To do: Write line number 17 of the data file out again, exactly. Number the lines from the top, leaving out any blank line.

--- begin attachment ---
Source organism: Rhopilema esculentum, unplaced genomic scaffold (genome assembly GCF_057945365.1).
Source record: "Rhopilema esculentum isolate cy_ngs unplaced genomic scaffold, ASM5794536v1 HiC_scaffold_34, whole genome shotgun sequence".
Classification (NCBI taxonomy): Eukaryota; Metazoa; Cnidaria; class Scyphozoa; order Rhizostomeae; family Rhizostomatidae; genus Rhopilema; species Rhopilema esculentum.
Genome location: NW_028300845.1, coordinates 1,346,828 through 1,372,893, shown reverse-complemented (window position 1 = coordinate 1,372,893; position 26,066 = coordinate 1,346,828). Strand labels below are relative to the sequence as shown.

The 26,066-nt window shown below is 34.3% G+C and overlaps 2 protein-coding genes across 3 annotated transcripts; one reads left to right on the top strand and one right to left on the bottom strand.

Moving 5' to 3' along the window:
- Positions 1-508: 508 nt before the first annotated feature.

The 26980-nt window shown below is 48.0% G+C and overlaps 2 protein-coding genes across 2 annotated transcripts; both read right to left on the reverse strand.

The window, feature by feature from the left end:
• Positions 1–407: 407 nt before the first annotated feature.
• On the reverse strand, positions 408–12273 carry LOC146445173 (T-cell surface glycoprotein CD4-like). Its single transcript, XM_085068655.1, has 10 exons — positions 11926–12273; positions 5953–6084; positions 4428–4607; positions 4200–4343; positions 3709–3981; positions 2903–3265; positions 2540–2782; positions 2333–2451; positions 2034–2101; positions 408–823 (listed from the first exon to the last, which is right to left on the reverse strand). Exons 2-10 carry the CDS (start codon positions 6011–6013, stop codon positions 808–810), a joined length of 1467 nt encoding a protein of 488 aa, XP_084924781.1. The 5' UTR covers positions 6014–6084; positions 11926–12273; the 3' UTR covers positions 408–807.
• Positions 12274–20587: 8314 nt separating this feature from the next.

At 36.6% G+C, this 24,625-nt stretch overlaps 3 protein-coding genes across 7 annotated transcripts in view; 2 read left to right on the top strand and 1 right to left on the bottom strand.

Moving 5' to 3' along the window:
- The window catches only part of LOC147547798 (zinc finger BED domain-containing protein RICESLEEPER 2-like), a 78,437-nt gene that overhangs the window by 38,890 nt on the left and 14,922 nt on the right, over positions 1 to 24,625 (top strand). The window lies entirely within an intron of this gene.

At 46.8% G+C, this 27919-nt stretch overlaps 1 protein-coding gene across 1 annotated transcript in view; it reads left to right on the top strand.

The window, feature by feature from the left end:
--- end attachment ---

The window, feature by feature from the left end: